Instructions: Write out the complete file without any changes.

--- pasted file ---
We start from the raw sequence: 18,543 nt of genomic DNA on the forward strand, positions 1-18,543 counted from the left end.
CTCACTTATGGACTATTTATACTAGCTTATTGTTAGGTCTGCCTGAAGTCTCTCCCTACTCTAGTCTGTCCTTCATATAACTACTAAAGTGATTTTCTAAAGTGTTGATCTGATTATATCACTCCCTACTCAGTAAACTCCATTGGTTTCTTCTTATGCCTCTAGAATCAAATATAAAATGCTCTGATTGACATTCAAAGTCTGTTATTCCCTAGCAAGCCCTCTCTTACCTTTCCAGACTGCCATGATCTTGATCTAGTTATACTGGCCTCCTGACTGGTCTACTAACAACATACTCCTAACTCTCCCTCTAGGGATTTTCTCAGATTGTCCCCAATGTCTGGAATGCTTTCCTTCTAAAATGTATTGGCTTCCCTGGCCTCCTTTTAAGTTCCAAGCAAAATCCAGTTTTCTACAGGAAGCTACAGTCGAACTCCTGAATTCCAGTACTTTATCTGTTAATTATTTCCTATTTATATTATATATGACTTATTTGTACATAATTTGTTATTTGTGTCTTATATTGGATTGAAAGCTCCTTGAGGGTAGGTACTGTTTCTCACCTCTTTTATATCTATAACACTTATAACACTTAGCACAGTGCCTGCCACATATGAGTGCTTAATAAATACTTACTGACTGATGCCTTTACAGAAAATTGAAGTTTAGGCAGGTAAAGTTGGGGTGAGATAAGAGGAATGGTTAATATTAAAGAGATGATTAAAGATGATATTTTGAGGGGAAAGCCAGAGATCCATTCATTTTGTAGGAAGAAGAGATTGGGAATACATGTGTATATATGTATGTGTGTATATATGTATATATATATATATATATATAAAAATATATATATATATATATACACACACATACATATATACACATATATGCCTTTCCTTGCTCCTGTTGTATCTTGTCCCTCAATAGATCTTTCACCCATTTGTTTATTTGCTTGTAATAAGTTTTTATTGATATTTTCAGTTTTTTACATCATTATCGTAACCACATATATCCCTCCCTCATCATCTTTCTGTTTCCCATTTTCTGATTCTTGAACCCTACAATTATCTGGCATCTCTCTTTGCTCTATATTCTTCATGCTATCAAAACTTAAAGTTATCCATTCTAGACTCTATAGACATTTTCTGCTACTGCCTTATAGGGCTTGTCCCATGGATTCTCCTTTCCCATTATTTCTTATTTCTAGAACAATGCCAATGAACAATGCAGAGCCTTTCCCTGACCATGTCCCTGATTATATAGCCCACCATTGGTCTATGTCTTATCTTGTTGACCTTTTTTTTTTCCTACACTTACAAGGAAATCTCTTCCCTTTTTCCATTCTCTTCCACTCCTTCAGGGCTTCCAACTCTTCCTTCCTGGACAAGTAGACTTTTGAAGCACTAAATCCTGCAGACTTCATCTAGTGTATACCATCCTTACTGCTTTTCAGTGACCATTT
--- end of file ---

We start from the raw sequence: 18,543 nt of genomic DNA on the forward strand, positions 1-18,543 counted from the left end.
CTCACTTATGGACTATTTATACTAGCTTATTGTTAGGTCTGCCTGAAGTCTCTCCCTACTCTAGTCTGTCCTTCATATAACTACTAAAGTGATTTTCTAAAGTGTTGATCTGATTATATCACTCCCTACTCAGTAAACTCCATTGGTTTCTTCTTATGCCTCTAGAATCAAATATAAAATGCTCTGATTGACATTCAAAGTCTGTTATTCCCTAGCAAGCCCTCTCTTACCTTTCCAGACTGCCATGATCTTGATCTAGTTATACTGGCCTCCTGACTGGTCTACTAACAACATACTCCTAACTCTCCCTCTAGGGATTTTCTCAGATTGTCCCCAATGTCTGGAATGCTTTCCTTCTAAAATGTATTGGCTTCCCTGGCCTCCTTTTAAGTTCCAAGCAAAATCCAGTTTTCTACAGGAAGCTACAGTCGAACTCCTGAATTCCAGTACTTTATCTGTTAATTATTTCCTATTTATATTATATATGACTTATTTGTACATAATTTGTTATTTGTGTCTTATATTGGATTGAAAGCTCCTTGAGGGTAGGTACTGTTTCTCACCTCTTTTATATCTATAACACTTATAACACTTAGCACAGTGCCTGCCACATATGAGTGCTTAATAAATACTTACTGACTGATGCCTTTACAGAAAATTGAAGTTTAGGCAGGTAAAGTTGGGGTGAGATAAGAGGAATGGTTAATATTAAAGAGATGATTAAAGATGATATTTTGAGGGGAAAGCCAGAGATCCATTCATTTTGTAGGAAGAAGAGATTGGGAATACATGTGTATATATGTATGTGTGTATATATGTATATATATATATATATATATAAAAATATATATATATATATATACACACACATACATATATACACATATATGCCTTTCCTTGCTCCTGTTGTATCTTGTCCCTCAATAGATCTTTCACCCATTTGTTTATTTGCTTGTAATAAGTTTTTATTGATATTTTCAGTTTTTTACATCATTATCGTAACCACATATATCCCTCCCTCATCATCTTTCTGTTTCCCATTTTCTGATTCTTGAACCCTACAATTATCTGGCATCTCTCTTTGCTCTATATTCTTCATGCTATCAAAACTTAAAGTTATCCATTCTAGACTCTATAGACATTTTCTGCTACTGCCTTATAGGGCTTGTCCCATGGATTCTCCTTTCCCATTATTTCTTATTTCTAGAACAATGCCAATGAACAATGCAGAGCCTTTCCCTGACCATGTCCCTGATTATATAGCCCACCATTGGTCTATGTCTTATCTTGTTGACCTTTTTTTTTTCCTACACTTACAAGGAAATCTCTTCCCTTTTTCCATTCTCTTCCACTCCTTCAGGGCTTCCAACTCTTCCTTCCTGGACAAGTAGACTTTTGAAGCACTAAATCCTGCAGACTTCATCTAGTGTATACCATCCTTACTGCTTTTCAGTGACCATTT